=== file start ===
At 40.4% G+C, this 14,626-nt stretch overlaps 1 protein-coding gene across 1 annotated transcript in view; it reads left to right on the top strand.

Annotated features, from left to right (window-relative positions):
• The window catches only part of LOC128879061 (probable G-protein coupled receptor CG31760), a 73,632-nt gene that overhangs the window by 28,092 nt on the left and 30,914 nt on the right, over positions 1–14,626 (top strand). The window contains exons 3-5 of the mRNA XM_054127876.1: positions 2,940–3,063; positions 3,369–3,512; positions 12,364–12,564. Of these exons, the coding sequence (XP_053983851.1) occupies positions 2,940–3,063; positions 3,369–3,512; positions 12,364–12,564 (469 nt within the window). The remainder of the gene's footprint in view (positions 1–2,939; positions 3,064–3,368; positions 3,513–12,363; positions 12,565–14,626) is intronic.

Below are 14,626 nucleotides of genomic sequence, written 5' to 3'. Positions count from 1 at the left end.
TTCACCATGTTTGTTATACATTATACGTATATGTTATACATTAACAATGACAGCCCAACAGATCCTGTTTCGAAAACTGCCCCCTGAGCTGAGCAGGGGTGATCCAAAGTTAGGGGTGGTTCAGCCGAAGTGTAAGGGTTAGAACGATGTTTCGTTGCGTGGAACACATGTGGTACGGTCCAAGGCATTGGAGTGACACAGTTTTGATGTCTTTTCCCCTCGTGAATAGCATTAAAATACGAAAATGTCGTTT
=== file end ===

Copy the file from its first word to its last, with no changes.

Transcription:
At 40.4% G+C, this 14,626-nt stretch overlaps 1 protein-coding gene across 1 annotated transcript in view; it reads left to right on the top strand.

Annotated features, from left to right (window-relative positions):
• The window catches only part of LOC128879061 (probable G-protein coupled receptor CG31760), a 73,632-nt gene that overhangs the window by 28,092 nt on the left and 30,914 nt on the right, over positions 1–14,626 (top strand). The window contains exons 3-5 of the mRNA XM_054127876.1: positions 2,940–3,063; positions 3,369–3,512; positions 12,364–12,564. Of these exons, the coding sequence (XP_053983851.1) occupies positions 2,940–3,063; positions 3,369–3,512; positions 12,364–12,564 (469 nt within the window). The remainder of the gene's footprint in view (positions 1–2,939; positions 3,064–3,368; positions 3,513–12,363; positions 12,565–14,626) is intronic.

Below are 14,626 nucleotides of genomic sequence, written 5' to 3'. Positions count from 1 at the left end.
TTCACCATGTTTGTTATACATTATACGTATATGTTATACATTAACAATGACAGCCCAACAGATCCTGTTTCGAAAACTGCCCCCTGAGCTGAGCAGGGGTGATCCAAAGTTAGGGGTGGTTCAGCCGAAGTGTAAGGGTTAGAACGATGTTTCGTTGCGTGGAACACATGTGGTACGGTCCAAGGCATTGGAGTGACACAGTTTTGATGTCTTTTCCCCTCGTGAATAGCATTAAAATACGAAAATGTCGTTT